The domestic boars have 2n=38 chromosomes, independent of its origin and breed, while the European wild boar has 2n=36 chromosomes (Darre et al., 1992). The fact that the European wild boar belongs to the same species that the domestic boar, that these sub-species cross-breeding results in hybrids with normal fertility for the species (Ciluzzo et al., 2001; Gimenez, 2001) and that the hybrid phenotype allows mistakes in the pure animals identification, have taken some misinformed, or unscrupulous farmers to practice this cross-breeding as a way of enhancing their animals zootechnical indexes (Gimenez, 2001). However, when this kind of coupling is performed, even with the intention of taking advantage of the domestic swine better growth conditions, it creates animals with meat presenting peculiar organoleptic characteristics (Matsuoka et al., 1991).

Although the wild boars commercial potential has been largely explored in the last decade, researches involving its reproductive biology are still scarce. However, it is known that the first parturition in wild boars occurs by 13 months, with variation of 2 to 9 sucklings per year (mean 4 pigs) and the parturition interval is roughly 7 months (Gimenez, 2001). In the same study, it was observed that the domestic boars have a greater reproductive efficiency than the wild boars, which easily be explained by short time of artificial selection, due to the recent implantation of these animals farms. In Argentina, it is known that the wild boars reproductive season begins in April-May and ends in October (Ciluzzo et al., 2001). In Brazilian farms, no seasonal effect been observed over this species reproduction.

This work aimed to study the wild boars seminiferous tubules morphometric and functional characteristics, since the information about the males reproductive physiology in this species were still scarce.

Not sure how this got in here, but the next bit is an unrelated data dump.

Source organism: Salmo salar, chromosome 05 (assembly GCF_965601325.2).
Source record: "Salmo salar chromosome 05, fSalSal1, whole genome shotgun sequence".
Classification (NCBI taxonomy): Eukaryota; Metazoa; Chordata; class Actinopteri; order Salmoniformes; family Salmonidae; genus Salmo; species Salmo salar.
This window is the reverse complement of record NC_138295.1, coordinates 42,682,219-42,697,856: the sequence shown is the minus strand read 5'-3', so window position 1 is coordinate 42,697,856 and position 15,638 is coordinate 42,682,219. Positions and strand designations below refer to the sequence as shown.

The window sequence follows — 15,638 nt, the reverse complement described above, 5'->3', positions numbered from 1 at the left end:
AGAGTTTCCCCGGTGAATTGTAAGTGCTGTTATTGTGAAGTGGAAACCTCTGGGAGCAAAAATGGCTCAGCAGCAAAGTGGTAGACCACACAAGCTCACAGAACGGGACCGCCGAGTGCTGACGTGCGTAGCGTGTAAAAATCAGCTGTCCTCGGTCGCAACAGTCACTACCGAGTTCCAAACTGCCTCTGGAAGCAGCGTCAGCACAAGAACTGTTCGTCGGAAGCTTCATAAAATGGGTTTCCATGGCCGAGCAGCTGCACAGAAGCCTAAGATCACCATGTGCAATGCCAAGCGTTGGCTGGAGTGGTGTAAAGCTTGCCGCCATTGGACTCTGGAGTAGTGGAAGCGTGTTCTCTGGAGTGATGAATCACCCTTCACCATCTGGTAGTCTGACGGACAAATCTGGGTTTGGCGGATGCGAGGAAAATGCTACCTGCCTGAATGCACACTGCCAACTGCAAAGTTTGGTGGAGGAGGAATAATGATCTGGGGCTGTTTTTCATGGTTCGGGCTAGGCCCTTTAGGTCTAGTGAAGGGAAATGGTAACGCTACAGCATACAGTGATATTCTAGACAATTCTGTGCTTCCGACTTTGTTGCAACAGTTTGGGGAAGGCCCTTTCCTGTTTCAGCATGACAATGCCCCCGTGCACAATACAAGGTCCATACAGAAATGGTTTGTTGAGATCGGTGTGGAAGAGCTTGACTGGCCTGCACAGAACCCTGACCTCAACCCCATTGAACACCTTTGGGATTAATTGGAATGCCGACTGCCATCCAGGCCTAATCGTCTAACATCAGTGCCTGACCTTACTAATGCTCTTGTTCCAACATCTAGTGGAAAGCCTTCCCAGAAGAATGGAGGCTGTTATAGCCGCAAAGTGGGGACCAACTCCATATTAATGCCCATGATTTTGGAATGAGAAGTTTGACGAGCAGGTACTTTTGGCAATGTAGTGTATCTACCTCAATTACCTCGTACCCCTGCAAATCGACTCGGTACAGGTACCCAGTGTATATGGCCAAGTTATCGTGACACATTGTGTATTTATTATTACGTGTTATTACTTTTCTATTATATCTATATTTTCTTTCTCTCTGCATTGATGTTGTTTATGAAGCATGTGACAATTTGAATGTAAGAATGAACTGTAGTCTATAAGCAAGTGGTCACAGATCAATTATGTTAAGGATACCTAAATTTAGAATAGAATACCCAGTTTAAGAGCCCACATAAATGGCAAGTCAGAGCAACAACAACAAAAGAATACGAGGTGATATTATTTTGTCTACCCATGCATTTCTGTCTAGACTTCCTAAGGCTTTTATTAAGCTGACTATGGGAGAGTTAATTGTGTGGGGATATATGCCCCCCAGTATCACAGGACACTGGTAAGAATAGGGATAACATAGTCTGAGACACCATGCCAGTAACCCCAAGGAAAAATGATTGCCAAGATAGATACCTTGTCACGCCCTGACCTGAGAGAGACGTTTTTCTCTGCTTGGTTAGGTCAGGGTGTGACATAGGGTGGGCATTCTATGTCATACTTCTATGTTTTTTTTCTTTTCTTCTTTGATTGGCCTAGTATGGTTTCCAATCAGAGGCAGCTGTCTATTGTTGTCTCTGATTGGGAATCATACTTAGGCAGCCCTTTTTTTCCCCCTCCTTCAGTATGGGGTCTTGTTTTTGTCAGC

Five adult European wild boars (12.6±0.9 months old), from a specialized farm "Yacan do Alto Agronegócios Ltda" (confinement system) were used in this work. The animals were weighed, sedated with 1.0ml/20kg azaperone and after the perineum and scrotum skin antisepsis, submitted to anesthetic infiltration in the surgical incision line for the unilateral castration accomplishment as a routine technique. Soon after the surgery, the testis was separated from its respective epididymis, weighed and the testicular artery was canulated for perfusion with saline solution 0.9%, with 5,000UI heparine per liter solution for five minutes at room temperature. Immediately after this testes were again perfused with a glutaraldehyde 4% fixative solution in phosphate buffer 0.05M, pH 7.2 for 20 minutes. The testicular parenchyma samples, 1.0 to 3.0mm thick, were taken from the organ capitata extremity, the medium third and the caudate extremity. The collection was always made near the tunica albuginea. Such fragments were refixed by immersion in a new glutaraldehyde 4% solution in phosphate buffer for at least one hour and were later stored at 4ºC until their histological processing.

The samples were dehydrated in alcohol (70, 80, 90, 95 and 100%) in changes every 30 minutes. After this the fragments were infiltrated with glycol methacrylate solution I (Leica Historesin Embedding Kit - Leica Instruments) for two hours and then they were transferred to the glycol methacrylate solution II, where they stood for 12. Next, the testicular fragments were included in the same resin with a catalyst addition, as the fabricant's recommendation. The fragments were kept in a bottle containing silica gel until they were completely dry. Four micrometer thickness cuts were performed using glass razor in microtome. The sections were stained with toluidine blue-sodium borate 1%, as routine technique.

The histological sections were photographed in a Nikon E-600 microscope endowed with a digital camera and analyzed with the ImageJ 1.33s software (Wayne Rasband - National Institute of Health, USA). The seminiferous tubules mean diameter was obtained from the diameter of 20 transverse sections in each testis measurement, independent the cycle stage. In the same section in which tubular diameter was obtained, the seminiferous epithelium height was also measured, considering the basal membrane until the lumen border. Two notes were obtained from each transverse section, considering as the representative measurement the mean of both. The testicular parenchyma components volumetric rate was estimated using a 400 points grid. In each animal, 15 fields were examined randomly. The seminiferous tubules and the intertubular tissue were computed.